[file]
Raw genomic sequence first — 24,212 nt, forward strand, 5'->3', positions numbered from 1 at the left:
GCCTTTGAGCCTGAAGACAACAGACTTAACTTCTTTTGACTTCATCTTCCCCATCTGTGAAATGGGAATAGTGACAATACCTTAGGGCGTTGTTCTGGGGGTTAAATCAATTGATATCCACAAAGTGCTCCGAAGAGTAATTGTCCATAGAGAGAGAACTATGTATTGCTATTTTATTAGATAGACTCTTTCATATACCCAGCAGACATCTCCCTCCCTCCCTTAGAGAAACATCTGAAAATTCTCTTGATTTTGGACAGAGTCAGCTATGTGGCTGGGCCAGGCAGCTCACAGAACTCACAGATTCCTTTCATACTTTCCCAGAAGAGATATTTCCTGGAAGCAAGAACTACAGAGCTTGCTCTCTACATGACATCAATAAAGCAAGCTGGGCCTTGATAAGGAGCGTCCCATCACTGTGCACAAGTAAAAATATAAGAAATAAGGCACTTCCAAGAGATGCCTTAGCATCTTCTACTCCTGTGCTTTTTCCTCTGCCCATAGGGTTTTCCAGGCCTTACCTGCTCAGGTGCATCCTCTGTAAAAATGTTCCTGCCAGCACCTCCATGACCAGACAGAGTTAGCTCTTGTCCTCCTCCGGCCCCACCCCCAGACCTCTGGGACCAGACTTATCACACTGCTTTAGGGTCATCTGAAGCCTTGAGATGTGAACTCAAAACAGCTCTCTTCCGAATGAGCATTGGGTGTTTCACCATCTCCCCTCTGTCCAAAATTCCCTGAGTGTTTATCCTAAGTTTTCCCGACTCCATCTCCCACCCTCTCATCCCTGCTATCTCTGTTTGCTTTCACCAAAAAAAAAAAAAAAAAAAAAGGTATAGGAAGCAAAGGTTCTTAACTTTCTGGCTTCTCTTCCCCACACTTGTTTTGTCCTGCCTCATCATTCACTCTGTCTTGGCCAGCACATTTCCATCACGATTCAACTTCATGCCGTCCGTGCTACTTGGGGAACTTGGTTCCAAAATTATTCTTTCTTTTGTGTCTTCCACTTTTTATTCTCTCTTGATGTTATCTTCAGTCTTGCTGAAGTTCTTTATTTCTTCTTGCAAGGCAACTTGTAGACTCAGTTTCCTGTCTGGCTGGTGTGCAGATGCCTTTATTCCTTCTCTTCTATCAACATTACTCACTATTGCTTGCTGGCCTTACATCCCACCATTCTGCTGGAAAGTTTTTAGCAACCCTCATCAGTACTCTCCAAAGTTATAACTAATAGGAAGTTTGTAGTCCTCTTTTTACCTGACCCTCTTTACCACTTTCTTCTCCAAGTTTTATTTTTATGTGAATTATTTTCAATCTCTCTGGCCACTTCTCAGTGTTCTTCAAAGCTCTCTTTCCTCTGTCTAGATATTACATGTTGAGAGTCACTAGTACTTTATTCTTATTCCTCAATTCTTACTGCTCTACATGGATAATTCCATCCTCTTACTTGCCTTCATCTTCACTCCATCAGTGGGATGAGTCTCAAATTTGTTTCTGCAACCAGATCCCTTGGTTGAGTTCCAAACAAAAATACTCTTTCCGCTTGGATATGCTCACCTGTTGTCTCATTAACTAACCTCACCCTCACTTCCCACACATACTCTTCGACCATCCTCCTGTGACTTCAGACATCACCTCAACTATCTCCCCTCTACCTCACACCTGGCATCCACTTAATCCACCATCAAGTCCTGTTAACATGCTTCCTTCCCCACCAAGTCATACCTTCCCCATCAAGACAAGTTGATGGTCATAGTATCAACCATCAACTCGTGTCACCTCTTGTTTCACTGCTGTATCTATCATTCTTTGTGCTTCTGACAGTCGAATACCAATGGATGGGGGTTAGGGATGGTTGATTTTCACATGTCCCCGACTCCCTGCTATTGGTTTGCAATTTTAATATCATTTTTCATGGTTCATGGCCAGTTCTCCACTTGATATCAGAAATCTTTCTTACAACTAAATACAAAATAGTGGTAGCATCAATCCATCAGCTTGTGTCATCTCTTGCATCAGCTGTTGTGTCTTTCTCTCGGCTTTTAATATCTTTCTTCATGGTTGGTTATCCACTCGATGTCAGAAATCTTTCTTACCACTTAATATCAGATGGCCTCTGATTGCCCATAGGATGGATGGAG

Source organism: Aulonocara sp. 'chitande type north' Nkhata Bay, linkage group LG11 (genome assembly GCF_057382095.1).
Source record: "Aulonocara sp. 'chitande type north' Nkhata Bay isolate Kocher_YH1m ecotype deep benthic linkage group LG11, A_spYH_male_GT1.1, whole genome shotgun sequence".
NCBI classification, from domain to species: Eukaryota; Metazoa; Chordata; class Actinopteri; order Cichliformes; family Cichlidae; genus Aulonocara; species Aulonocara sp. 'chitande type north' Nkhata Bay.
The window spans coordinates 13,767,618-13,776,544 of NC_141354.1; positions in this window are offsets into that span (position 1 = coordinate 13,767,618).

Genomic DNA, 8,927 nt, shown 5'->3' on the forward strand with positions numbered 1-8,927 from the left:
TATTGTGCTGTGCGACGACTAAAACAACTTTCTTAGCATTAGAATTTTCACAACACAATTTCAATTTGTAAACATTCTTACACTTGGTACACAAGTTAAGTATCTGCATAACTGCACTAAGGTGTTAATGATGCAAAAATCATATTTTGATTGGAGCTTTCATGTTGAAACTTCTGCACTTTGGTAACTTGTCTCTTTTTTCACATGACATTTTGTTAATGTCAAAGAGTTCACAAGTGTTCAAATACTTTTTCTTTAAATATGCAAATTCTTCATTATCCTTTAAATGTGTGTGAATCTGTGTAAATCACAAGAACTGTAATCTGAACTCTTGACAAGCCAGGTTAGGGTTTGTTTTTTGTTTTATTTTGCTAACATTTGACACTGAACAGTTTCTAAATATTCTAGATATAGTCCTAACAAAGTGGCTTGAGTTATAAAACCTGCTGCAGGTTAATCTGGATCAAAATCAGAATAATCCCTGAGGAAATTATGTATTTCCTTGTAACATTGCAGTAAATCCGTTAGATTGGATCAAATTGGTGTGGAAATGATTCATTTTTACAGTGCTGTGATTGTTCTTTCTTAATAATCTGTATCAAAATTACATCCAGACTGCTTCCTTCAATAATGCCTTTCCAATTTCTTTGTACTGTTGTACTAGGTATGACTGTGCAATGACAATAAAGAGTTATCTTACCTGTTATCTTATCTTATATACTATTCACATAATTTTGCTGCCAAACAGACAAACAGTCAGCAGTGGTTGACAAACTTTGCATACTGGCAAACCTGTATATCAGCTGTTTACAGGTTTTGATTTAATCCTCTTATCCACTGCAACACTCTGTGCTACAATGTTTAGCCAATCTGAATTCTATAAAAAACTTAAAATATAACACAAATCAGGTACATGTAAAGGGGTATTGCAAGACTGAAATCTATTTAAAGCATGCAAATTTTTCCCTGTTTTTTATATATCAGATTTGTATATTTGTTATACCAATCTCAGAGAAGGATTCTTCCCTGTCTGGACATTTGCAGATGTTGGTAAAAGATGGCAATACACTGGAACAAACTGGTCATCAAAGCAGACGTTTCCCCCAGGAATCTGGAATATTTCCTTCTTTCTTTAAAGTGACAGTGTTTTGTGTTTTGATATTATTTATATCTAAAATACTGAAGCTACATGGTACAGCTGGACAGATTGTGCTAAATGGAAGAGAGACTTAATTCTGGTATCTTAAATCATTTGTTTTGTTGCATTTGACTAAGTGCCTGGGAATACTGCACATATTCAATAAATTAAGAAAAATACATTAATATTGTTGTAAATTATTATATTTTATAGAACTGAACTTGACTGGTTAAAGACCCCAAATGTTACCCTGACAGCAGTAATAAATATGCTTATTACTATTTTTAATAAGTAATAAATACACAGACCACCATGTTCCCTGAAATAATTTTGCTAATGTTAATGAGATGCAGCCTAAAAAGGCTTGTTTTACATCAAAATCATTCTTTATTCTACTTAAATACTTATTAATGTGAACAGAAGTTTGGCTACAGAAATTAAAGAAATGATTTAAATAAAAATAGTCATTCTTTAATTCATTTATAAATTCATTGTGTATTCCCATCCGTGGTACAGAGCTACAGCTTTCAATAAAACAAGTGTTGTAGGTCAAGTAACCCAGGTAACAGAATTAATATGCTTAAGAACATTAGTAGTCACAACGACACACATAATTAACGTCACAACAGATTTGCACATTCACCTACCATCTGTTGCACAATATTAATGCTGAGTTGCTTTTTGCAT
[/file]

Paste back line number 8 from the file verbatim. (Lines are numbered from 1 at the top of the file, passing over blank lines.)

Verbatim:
TATTGTGCTGTGCGACGACTAAAACAACTTTCTTAGCATTAGAATTTTCACAACACAATTTCAATTTGTAAACATTCTTACACTTGGTACACAAGTTAAGTATCTGCATAACTGCACTAAGGTGTTAATGATGCAAAAATCATATTTTGATTGGAGCTTTCATGTTGAAACTTCTGCACTTTGGTAACTTGTCTCTTTTTTCACATGACATTTTGTTAATGTCAAAGAGTTCACAAGTGTTCAAATACTTTTTCTTTAAATATGCAAATTCTTCATTATCCTTTAAATGTGTGTGAATCTGTGTAAATCACAAGAACTGTAATCTGAACTCTTGACAAGCCAGGTTAGGGTTTGTTTTTTGTTTTATTTTGCTAACATTTGACACTGAACAGTTTCTAAATATTCTAGATATAGTCCTAACAAAGTGGCTTGAGTTATAAAACCTGCTGCAGGTTAATCTGGATCAAAATCAGAATAATCCCTGAGGAAATTATGTATTTCCTTGTAACATTGCAGTAAATCCGTTAGATTGGATCAAATTGGTGTGGAAATGATTCATTTTTACAGTGCTGTGATTGTTCTTTCTTAATAATCTGTATCAAAATTACATCCAGACTGCTTCCTTCAATAATGCCTTTCCAATTTCTTTGTACTGTTGTACTAGGTATGACTGTGCAATGACAATAAAGAGTTATCTTACCTGTTATCTTATCTTATATACTATTCACATAATTTTGCTGCCAAACAGACAAACAGTCAGCAGTGGTTGACAAACTTTGCATACTGGCAAACCTGTATATCAGCTGTTTACAGGTTTTGATTTAATCCTCTTATCCACTGCAACACTCTGTGCTACAATGTTTAGCCAATCTGAATTCTATAAAAAACTTAAAATATAACACAAATCAGGTACATGTAAAGGGGTATTGCAAGACTGAAATCTATTTAAAGCATGCAAATTTTTCCCTGTTTTTTATATATCAGATTTGTATATTTGTTATACCAATCTCAGAGAAGGATTCTTCCCTGTCTGGACATTTGCAGATGTTGGTAAAAGATGGCAATACACTGGAACAAACTGGTCATCAAAGCAGACGTTTCCCCCAGGAATCTGGAATATTTCCTTCTTTCTTTAAAGTGACAGTGTTTTGTGTTTTGATATTATTTATATCTAAAATACTGAAGCTACATGGTACAGCTGGACAGATTGTGCTAAATGGAAGAGAGACTTAATTCTGGTATCTTAAATCATTTGTTTTGTTGCATTTGACTAAGTGCCTGGGAATACTGCACATATTCAATAAATTAAGAAAAATACATTAATATTGTTGTAAATTATTATATTTTATAGAACTGAACTTGACTGGTTAAAGACCCCAAATGTTACCCTGACAGCAGTAATAAATATGCTTATTACTATTTTTAATAAGTAATAAATACACAGACCACCATGTTCCCTGAAATAATTTTGCTAATGTTAATGAGATGCAGCCTAAAAAGGCTTGTTTTACATCAAAATCATTCTTTATTCTACTTAAATACTTATTAATGTGAACAGAAGTTTGGCTACAGAAATTAAAGAAATGATTTAAATAAAAATAGTCATTCTTTAATTCATTTATAAATTCATTGTGTATTCCCATCCGTGGTACAGAGCTACAGCTTTCAATAAAACAAGTGTTGTAGGTCAAGTAACCCAGGTAACAGAATTAATATGCTTAAGAACATTAGTAGTCACAACGACACACATAATTAACGTCACAACAGATTTGCACATTCACCTACCATCTGTTGCACAATATTAATGCTGAGTTGCTTTTTGCAT